• Margins and spacing for quotations

If you are using a computer to type out long passages of text, then you should indent each paragraph by at least 0.5 inches (1 cm). If you are writing your thesis on a typewriter or in longhand, then the indentation for each new paragraph should be approximately the same as that for the corresponding text in your main text.

If you are quoting a passage of text, then you should keep it inside quotation marks and use single spaces between all words. Furthermore, your supervisor expects punctuation within quotations to follow American English rules.

  • Footnotes and Endnotes

Footnotes are always placed at the bottom of each page, regardless of text size or margins. If you have a large number of footnotes, then your supervisor may ask you to place them on separate pages.

You should also remember that all words in footnotes must be separated by spaces, even if they are short forms, abbreviations, numbers, or symbols. The only exception is the word “ibid” (which means “the work that was cited before”).

Also, make sure that your footnotes are all placed within the same vertical block, at least 0.5 inches (1 cm) from the bottom edge of each page. If you have a large number of footnotes that cannot fit into that space, then you should start a new page for them.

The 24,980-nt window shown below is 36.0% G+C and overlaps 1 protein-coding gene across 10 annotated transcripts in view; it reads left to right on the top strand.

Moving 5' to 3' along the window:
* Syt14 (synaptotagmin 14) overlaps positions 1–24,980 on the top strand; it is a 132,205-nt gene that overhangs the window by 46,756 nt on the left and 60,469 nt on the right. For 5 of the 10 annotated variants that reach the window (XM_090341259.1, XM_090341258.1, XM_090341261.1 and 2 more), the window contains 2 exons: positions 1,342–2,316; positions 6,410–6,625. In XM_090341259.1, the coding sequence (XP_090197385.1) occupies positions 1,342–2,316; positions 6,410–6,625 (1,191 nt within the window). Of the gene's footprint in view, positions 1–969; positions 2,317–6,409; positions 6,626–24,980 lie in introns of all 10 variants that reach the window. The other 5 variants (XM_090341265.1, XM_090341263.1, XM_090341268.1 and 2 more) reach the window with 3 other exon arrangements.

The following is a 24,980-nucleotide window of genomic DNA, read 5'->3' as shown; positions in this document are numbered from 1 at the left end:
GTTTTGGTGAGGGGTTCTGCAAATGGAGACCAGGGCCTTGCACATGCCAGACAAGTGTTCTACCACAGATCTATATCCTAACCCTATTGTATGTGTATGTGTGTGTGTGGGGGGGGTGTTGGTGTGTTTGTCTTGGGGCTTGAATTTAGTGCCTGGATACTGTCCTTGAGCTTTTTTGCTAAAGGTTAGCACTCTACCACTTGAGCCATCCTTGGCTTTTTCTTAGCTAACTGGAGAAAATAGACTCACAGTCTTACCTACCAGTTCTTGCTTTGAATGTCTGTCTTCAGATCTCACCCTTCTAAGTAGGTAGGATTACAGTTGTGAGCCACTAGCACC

Your supervisor may ask you to label the top of your first page of footnotes as “Endnotes” instead. This is particularly common if your thesis has many footnotes (more than 15-20).

  • Captions and quotations in illustrations

If an illustration includes a caption of more than one line, then the first line should be flush with the left edge and all other lines should be indented. If you do not include more than one line in your captions, then do not indent them at all.

Similarly, if your quotation includes more than three lines of text, then it must begin on a separate line with a half-inch indentation. Quotations shorter than three lines should be flush with the left edge of their lines.

  • Bibliographic references

Your supervisor will ask you to list all bibliographical information in one single alphabetical list at the end of your thesis, before the appendices. The labels for this list are “Bibliography” and “References”.

When referring to another work in the main text, you should enter the author’s name between parentheses in the usual way. However, when citing more than one reference from a particular source (e.g., several pages of the same book), then you should include only the author’s last name followed by a comma. The first time that this author’s work is cited, you should also enter the year of publication between brackets.